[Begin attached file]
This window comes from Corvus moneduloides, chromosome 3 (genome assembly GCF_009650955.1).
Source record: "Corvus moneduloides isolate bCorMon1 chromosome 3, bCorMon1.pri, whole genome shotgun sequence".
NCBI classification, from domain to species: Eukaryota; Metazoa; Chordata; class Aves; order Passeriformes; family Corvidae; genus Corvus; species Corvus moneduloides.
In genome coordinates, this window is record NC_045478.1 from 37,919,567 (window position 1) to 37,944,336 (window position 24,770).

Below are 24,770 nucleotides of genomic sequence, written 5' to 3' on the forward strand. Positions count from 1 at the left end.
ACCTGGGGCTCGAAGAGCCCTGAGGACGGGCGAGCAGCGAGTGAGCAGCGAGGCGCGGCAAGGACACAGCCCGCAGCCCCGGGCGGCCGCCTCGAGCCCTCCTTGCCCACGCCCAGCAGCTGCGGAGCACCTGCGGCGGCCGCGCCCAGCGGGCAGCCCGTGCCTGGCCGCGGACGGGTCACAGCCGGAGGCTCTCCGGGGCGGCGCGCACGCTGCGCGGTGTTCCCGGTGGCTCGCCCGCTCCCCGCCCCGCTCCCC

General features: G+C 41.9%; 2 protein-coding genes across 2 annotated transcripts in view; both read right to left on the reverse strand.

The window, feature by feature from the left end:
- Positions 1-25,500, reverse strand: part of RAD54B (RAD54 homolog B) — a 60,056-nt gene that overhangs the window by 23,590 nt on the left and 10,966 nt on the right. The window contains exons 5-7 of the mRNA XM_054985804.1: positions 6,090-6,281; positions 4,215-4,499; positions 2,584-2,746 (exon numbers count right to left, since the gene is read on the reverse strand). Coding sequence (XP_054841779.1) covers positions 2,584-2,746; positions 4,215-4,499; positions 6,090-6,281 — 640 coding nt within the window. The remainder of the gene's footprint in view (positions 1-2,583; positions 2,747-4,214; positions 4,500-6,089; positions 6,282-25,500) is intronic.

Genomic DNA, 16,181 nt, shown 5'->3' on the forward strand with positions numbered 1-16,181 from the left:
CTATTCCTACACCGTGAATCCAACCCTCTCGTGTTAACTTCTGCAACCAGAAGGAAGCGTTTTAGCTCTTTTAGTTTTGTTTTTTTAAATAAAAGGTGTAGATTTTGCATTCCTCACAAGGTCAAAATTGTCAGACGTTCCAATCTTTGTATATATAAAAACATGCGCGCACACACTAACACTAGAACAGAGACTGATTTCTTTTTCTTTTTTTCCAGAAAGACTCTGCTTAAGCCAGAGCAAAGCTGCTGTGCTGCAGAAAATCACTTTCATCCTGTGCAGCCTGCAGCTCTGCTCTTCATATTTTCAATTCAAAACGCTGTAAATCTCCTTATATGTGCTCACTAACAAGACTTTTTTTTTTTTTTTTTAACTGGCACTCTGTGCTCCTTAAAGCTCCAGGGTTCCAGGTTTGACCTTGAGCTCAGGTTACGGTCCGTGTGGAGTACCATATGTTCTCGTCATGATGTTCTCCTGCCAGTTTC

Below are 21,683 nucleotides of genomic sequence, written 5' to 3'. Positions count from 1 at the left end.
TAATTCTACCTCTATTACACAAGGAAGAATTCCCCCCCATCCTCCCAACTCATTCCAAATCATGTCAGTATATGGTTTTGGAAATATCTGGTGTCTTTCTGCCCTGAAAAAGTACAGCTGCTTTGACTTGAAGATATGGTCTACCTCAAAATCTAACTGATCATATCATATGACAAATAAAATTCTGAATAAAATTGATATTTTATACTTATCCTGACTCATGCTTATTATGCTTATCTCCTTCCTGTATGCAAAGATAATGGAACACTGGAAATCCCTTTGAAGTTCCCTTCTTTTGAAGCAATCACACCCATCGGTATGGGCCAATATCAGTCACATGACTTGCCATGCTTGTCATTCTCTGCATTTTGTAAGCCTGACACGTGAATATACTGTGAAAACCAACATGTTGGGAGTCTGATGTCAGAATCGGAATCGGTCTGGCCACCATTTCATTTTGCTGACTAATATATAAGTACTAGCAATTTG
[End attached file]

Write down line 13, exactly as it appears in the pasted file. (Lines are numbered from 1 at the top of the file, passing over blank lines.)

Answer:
TAATTCTACCTCTATTACACAAGGAAGAATTCCCCCCCATCCTCCCAACTCATTCCAAATCATGTCAGTATATGGTTTTGGAAATATCTGGTGTCTTTCTGCCCTGAAAAAGTACAGCTGCTTTGACTTGAAGATATGGTCTACCTCAAAATCTAACTGATCATATCATATGACAAATAAAATTCTGAATAAAATTGATATTTTATACTTATCCTGACTCATGCTTATTATGCTTATCTCCTTCCTGTATGCAAAGATAATGGAACACTGGAAATCCCTTTGAAGTTCCCTTCTTTTGAAGCAATCACACCCATCGGTATGGGCCAATATCAGTCACATGACTTGCCATGCTTGTCATTCTCTGCATTTTGTAAGCCTGACACGTGAATATACTGTGAAAACCAACATGTTGGGAGTCTGATGTCAGAATCGGAATCGGTCTGGCCACCATTTCATTTTGCTGACTAATATATAAGTACTAGCAATTTG